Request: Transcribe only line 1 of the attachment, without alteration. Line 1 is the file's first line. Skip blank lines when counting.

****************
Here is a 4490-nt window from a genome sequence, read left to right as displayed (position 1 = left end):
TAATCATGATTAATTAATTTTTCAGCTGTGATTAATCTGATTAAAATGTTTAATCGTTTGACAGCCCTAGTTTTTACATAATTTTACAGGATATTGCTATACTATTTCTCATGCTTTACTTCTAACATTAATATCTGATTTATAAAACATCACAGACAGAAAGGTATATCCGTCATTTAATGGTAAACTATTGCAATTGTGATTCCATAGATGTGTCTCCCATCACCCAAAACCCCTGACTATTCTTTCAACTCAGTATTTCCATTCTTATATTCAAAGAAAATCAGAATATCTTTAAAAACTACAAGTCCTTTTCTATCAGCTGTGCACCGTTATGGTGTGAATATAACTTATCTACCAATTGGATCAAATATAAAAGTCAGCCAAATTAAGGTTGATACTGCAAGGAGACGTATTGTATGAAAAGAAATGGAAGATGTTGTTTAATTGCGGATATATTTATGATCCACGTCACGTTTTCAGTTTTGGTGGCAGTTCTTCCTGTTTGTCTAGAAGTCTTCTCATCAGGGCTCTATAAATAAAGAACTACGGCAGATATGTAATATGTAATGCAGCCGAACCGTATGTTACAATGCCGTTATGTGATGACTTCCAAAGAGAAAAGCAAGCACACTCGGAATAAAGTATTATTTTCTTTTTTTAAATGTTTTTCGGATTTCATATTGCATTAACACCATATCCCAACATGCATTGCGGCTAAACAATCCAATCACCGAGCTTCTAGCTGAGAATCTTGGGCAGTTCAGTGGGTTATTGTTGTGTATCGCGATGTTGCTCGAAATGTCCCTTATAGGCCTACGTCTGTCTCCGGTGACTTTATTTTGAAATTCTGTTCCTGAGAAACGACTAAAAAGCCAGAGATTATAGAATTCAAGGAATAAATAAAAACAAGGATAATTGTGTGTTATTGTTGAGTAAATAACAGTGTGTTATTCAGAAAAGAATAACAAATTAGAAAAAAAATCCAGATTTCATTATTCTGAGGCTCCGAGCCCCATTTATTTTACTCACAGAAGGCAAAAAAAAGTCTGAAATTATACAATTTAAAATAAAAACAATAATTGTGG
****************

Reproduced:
Here is a 4490-nt window from a genome sequence, read left to right as displayed (position 1 = left end):